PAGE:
From ancient empires to modern economics, veteran journalist Andrew Lawler delivers a sweeping history of the animal that has been most crucial to the spread of civilization across the globe - the chicken.
Queen Victoria was obsessed with it. Socrates’ last words were about it. Charles Darwin and Louis Pasteur made their scientific breakthroughs using it. Catholic popes, African shamans, Chinese philosophers, and Muslim mystics praised it. Throughout the history of civilization, humans have embraced it in every form imaginable - as a messenger of the gods, a powerful sex symbol, a gambling aid, an emblem of resurrection, an all-purpose medicine, a handy research tool, an inspiration for bravery, an epitome of evil, and, of course, the star of the world’s most famous joke.
In Why Did the Chicken Cross the World?, science writer Andrew Lawler takes us on an adventure from prehistory to the modern era with a fascinating account of the partnership between human and chicken (the most successful of all cross-species relationships). Beginning with the recent discovery in Montana that the chicken’s unlikely ancestor is T. rex, this book builds on Lawler’s popular Smithsonian cover article, “How the Chicken Conquered the World” to track the chicken from its original domestication in the jungles of Southeast Asia some 10,000 years ago to postwar America, where it became the most engineered of animals, to the uncertain future of what is now humanity’s single most important source of protein.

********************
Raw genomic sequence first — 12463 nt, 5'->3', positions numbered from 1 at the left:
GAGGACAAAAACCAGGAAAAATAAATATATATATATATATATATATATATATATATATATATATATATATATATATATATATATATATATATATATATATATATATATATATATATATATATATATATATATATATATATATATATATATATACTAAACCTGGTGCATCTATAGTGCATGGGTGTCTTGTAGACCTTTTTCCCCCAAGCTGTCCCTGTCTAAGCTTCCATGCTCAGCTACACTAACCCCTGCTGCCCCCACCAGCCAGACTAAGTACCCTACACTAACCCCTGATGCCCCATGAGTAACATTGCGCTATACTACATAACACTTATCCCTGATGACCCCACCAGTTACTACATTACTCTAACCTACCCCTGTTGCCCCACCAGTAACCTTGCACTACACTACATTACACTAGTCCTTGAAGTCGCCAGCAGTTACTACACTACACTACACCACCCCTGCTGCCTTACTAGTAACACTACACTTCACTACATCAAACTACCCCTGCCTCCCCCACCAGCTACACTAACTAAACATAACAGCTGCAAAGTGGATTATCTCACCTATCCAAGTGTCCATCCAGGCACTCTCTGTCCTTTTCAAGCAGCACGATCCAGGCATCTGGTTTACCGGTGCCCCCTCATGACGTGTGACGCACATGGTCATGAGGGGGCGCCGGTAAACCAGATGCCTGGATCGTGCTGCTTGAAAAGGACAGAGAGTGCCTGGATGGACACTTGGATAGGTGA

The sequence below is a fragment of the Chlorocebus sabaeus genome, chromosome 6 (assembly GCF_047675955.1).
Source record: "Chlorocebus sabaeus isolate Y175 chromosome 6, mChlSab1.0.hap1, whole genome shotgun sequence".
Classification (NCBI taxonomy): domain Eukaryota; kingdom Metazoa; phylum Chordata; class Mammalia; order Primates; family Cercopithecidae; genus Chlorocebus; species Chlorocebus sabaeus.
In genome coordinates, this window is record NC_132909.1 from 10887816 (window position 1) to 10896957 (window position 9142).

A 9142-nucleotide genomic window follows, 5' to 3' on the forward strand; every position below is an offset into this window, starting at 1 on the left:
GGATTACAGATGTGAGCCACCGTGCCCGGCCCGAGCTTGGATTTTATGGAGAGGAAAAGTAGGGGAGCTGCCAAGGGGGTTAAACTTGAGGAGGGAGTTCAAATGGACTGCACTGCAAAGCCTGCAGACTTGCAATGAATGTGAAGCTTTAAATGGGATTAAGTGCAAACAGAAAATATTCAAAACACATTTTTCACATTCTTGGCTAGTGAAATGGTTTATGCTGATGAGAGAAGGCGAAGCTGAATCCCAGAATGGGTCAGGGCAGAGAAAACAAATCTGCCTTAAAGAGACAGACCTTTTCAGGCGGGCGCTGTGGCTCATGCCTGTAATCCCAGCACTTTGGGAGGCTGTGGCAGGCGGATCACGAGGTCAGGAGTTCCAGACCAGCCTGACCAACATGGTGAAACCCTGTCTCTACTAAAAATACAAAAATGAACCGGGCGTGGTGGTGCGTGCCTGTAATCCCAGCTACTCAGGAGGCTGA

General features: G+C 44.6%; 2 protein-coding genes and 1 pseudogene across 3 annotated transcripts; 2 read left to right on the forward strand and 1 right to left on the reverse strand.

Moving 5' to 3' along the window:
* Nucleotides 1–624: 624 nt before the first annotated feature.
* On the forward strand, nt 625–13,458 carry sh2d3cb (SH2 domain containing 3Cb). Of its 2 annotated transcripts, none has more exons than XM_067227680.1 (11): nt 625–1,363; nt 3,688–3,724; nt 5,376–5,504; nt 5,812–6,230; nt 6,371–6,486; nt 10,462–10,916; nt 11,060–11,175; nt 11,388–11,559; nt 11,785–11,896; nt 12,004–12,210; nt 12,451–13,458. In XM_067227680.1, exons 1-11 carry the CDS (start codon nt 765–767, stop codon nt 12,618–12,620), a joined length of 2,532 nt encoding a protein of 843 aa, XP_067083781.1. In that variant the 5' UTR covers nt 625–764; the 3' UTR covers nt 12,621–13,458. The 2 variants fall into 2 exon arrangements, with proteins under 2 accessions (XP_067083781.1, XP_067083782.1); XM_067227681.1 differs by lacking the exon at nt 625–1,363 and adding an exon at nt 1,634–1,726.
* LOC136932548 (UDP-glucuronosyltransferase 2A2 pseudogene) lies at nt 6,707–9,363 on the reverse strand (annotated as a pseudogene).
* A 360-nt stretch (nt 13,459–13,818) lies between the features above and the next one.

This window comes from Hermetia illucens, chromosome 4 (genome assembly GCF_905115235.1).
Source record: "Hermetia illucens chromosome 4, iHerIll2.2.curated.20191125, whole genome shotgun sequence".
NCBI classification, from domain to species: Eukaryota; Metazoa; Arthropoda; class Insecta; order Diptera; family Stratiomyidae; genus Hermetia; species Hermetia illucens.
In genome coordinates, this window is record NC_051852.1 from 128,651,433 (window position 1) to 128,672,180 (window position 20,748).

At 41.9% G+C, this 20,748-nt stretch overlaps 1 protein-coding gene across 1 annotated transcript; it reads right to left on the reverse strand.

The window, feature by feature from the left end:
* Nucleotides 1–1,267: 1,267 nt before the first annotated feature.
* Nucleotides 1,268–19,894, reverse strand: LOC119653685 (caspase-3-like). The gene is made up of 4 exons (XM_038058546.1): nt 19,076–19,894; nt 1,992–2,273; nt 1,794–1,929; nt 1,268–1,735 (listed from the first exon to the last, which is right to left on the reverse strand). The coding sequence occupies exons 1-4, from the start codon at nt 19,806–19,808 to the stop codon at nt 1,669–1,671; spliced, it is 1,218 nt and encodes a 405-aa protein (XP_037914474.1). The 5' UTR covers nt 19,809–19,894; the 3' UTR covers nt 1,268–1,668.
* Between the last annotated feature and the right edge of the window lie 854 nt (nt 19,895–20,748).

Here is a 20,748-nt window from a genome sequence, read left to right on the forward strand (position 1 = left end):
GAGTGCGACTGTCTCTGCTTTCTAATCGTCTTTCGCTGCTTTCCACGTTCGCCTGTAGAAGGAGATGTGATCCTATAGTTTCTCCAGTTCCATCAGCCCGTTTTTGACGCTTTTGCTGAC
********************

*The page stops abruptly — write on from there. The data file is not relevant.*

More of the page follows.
In a masterful combination of historical sleuthing and journalistic exploration on four continents, Lawler reframes the way we feel and think about our most important animal partner - and, by extension, all domesticated animals and even nature itself.
Lawler’s narrative reveals the secrets behind the chicken’s transformation from a shy jungle bird into an animal of astonishing versatility, capable of serving our species’ changing needs. For no other siren has called humans to rise, shine, and prosper quite like the rooster’s cry: “cock-a-doodle-doo!”
“The planet's most populous and edible bird really does open a window on civilization, evolution, capitalism, and ethics. (Reading about it is lots of fun, too).” (New York Magazine)
“An encyclopedic examination of the chicken's ever-growing and complex role in societies and civilization.... Readers are sure to come away with a deeper understanding of - and greater appreciation for - an animal that's considered commonplace.” (Publishers Weekly)
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Why did the Chicken become so boring?
- S W Davies
chickens? Well, their history seems to be ours
I enjoyed listening to the performance.
There is a section on the evolutional development of the chicken. The Cock ( pun intended and expanded on in the text) and its traits are entwined in human culture which is an absolute eye opener.
I would have given the time.
I've been telling my friends snippets about this book for weeks. They think me strange but the history of the chicken is inextricably linked with us. And this is a fascinating book delivered in an entertaining ( ok relatively) and accessible way.